Former Masters, Augusta Chair Hootie Johnson Dies, Leaving Complicated Legacy
Former Masters Tournament Chair & Augusta National Golf Club Chair HOOTIE JOHNSON "died Friday morning" at 86, according to John Boyette of the AUGUSTA CHRONICLE. During his tenure, 14 of the 18 holes were "altered as Augusta National led the charge against advances in golf ball and club technology." Johnson also "modified the qualifications for invitation to the tournament, initiated 18-hole television coverage and began the practice of announcing the club’s donations to charity." But it was his response to National Council of Women's Organizations Chair MARTHA BURK that "thrust him into the national spotlight" in the summer of '02. Burk "challenged Augusta National’s all-male membership, and Johnson responded with a terse, three-paragraph reply and issued a statement to the media that outlined the club’s position." He famously said that the private club would "not change at the 'point of a bayonet.'" Johnson was succeeded in '06 by current Chair BILLY PAYNE, who in '12 "ushered in the club’s first two female members." Payne in a statement said, "He boldly directed numerous course improvements to ensure that Augusta National would always represent the very finest test of golf" (AUGUSTA CHRONICLE, 7/15).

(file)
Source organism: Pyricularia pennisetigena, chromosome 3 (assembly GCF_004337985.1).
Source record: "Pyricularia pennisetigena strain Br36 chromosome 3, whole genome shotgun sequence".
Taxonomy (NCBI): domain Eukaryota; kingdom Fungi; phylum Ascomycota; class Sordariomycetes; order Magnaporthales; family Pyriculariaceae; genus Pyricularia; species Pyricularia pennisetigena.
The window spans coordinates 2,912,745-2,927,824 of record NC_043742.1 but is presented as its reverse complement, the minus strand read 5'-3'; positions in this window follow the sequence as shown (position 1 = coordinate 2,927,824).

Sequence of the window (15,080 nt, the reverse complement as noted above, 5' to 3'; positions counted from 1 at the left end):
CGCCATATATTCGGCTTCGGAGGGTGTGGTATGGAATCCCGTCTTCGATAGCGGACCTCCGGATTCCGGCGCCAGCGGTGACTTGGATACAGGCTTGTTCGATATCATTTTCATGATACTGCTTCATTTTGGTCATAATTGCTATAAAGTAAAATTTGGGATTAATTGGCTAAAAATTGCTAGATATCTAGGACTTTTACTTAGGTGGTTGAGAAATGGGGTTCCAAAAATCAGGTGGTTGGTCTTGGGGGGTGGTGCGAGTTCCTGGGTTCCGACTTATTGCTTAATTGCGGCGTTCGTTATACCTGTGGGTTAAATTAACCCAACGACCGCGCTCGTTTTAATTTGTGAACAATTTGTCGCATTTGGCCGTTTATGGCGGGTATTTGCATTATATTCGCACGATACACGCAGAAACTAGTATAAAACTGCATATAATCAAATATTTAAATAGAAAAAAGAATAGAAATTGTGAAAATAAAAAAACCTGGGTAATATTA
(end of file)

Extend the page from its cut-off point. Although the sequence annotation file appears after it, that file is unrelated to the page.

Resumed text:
COMPLICATED LEGACY: In Augusta, Scott Michaux wrote Johnson "deserves a warmer legacy." His "deepest impact" was as the man who "oversaw the most sweeping changes in the history of the Masters Tournament to become its most important steward" since founding Chair CLIFFORD ROBERTS. Augusta National’s "most liberal and progressive leader took it upon himself to make some of the toughest decisions on behalf of the tournament’s future in an era of technological advances" (AUGUSTA CHRONICLE, 7/15). ESPN's Paul Finebaum said of Johnson's handling of the Burk protest, "It was a sideshow that Hootie should have avoided. He made a terrible mistake in saying what he did. ... You can't look at Hootie Johnson's career without that in the first line of the obituary. It's sad because he was a great man and he did a lot, but that's what he is being remembered for" ("SportsCenter," ESPN, 7/16). The AP's Doug Ferguson wrote Johnson "stubbornly stood his ground amid pressure for the club to invite female members." He went so far as to "drop the Masters’ television sponsors -- IBM, Coca-Cola and Citigroup -- to keep them out of the fray." That led to the "first commercial-free broadcast of a sporting event on network television." Burk: "What I have to say, and I thought this for years, is it’s really a shame that he engaged in the Augusta controversy the way he did" (AP, 7/14).